Is breast reconstruction always necessary?

Breast reconstruction is not always necessary since considerable improvements have been made in the ablative procedures. In contrast to the highly aggressive methods at the beginning and middle of the last century, when large portions of the breast and chest wall were removed (fig. 1, Halsted procedure), in recent years, there has been a trend towards less aggressive mastectomies (fig. 2, modified radical mastectomy) and more limited resections.





These more limited resections are referred to as “breast-conserving surgery” or “breast conservative therapy”: only a small segment of the breast is removed and the remaining breast is irradiated (tumorectomy ** segmentectomy). In some cases an acceptable aesthetic result can be achieved (fig. 3), but if patients are very sensitive to irradiation, the scarring and fibrosis of the remaining gland and overlying skin can cause a significant breast deformity (fig. 4). In addition, breast conserving surgery cannot be performed in all patients. In individuals with a small breast, or those who have a large tumor, a mastectomy remains the gold standard and frequently better results can be achieved when a mastectomy is combined with an immediate breast reconstruction.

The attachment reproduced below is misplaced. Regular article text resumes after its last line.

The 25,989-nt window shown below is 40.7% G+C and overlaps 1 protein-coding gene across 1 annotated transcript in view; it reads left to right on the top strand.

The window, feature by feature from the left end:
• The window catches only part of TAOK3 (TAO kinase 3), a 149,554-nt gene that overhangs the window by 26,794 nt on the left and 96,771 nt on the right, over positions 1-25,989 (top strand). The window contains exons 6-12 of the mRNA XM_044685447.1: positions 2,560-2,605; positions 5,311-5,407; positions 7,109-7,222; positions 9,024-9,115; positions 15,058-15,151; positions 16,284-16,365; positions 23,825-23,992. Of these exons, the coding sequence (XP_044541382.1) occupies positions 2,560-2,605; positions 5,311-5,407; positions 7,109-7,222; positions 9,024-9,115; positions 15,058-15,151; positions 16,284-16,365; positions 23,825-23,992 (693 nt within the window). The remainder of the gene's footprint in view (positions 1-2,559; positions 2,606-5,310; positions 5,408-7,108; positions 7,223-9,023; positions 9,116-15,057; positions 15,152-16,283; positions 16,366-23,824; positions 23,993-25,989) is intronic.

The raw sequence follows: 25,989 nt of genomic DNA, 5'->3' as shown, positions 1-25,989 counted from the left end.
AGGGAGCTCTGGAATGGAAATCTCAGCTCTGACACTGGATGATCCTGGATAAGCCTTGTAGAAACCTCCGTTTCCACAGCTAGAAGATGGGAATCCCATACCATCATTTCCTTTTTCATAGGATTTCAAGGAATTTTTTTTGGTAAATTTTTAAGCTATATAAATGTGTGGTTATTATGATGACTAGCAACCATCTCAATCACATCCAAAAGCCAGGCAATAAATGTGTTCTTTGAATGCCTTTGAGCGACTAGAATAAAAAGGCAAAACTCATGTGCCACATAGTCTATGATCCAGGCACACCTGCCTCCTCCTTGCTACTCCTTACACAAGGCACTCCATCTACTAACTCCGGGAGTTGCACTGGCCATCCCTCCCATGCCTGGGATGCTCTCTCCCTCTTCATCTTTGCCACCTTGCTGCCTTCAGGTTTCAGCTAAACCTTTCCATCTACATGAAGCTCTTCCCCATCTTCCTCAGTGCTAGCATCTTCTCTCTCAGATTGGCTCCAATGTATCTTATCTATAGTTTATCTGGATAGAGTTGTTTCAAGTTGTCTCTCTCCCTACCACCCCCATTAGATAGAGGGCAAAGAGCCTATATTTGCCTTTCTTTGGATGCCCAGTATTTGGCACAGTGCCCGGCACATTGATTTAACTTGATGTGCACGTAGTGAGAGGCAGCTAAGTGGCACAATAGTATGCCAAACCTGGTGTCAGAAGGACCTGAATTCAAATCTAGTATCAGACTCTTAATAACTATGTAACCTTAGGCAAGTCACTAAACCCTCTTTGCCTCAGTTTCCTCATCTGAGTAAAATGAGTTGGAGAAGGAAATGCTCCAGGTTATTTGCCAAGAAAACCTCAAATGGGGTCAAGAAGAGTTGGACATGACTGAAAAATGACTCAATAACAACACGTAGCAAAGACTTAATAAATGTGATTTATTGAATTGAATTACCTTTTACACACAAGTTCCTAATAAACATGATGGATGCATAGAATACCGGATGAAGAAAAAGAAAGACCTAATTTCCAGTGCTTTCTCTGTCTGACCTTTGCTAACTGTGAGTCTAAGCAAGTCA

Assuming there are no contraindications, the decision on whether to undergo breast reconstruction should be entirely up to the individual. Outcomes of patients who undergo reconstruction, are similar in patients who choose not to. In addition, breast reconstruction patients do not have an increased risk of developing recurrence or metastases and will live just as long as non-reconstructed patients.

In our experience, patients dealing with the initial shock and fear of a breast cancer diagnosis, tend not to consider the aesthetic implications of treatment. They only realize the full impact of this with the passage of time, as the shock and fear subsides. Receiving information about breast reconstruction before undergoing surgery and having a simultaneous cancer resection and breast reconstruction, can give a superior aesthetic result, without reducing the effectiveness of the oncological treatment.